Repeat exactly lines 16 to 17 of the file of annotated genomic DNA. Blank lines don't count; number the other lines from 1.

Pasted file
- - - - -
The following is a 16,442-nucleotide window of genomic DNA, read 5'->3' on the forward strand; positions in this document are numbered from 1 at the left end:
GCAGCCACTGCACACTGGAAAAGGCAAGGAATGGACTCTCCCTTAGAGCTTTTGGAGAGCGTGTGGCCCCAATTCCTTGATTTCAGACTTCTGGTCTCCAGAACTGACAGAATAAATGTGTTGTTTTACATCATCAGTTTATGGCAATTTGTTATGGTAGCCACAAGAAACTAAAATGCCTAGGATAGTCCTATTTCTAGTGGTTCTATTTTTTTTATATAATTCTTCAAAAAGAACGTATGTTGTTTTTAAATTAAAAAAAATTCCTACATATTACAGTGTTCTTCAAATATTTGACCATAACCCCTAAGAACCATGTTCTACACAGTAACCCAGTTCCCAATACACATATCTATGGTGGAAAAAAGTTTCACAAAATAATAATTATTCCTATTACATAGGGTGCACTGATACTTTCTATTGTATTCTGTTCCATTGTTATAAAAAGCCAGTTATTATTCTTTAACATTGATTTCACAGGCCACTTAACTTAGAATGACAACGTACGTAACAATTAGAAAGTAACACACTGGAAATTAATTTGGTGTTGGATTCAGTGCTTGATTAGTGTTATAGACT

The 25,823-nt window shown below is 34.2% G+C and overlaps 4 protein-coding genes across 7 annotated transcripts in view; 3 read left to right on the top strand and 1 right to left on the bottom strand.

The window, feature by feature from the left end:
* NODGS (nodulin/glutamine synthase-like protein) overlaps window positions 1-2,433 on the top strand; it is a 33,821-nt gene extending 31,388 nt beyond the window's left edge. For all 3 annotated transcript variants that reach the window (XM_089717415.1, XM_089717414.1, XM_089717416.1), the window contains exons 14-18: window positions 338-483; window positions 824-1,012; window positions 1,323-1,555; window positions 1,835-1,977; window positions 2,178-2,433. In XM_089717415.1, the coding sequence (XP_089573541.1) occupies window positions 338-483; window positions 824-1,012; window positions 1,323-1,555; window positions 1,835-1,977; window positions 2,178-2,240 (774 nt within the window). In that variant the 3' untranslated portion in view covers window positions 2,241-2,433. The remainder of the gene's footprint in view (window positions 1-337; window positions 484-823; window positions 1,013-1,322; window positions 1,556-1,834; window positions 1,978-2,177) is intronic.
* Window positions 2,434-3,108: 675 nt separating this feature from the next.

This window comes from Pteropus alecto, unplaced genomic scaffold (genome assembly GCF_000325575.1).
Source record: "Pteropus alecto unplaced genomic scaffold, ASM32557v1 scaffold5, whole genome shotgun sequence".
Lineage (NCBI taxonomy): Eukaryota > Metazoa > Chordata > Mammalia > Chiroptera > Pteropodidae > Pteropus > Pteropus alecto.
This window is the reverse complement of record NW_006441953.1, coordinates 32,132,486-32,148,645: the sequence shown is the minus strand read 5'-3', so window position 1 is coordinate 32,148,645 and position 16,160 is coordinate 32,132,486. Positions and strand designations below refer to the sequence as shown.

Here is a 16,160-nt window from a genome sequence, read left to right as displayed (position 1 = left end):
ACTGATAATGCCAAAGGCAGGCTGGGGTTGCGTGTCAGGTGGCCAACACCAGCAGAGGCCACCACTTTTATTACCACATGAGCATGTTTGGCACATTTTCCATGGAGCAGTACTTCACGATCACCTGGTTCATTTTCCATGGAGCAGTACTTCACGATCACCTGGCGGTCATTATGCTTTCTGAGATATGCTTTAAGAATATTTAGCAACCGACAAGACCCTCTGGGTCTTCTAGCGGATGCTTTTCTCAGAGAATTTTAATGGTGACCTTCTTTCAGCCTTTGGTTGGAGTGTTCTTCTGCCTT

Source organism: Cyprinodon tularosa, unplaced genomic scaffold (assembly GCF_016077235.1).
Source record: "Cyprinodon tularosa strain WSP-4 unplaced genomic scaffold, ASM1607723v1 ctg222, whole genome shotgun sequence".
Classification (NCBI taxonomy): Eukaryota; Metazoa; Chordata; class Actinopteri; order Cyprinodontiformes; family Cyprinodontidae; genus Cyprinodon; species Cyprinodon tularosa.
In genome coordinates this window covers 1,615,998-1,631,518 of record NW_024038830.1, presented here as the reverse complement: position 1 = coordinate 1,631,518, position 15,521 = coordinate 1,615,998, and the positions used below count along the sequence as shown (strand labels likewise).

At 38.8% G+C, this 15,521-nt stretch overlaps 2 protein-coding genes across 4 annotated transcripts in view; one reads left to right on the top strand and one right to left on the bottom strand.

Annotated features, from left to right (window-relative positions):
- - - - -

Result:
In genome coordinates this window covers 1,615,998-1,631,518 of record NW_024038830.1, presented here as the reverse complement: position 1 = coordinate 1,631,518, position 15,521 = coordinate 1,615,998, and the positions used below count along the sequence as shown (strand labels likewise).

At 38.8% G+C, this 15,521-nt stretch overlaps 2 protein-coding genes across 4 annotated transcripts in view; one reads left to right on the top strand and one right to left on the bottom strand.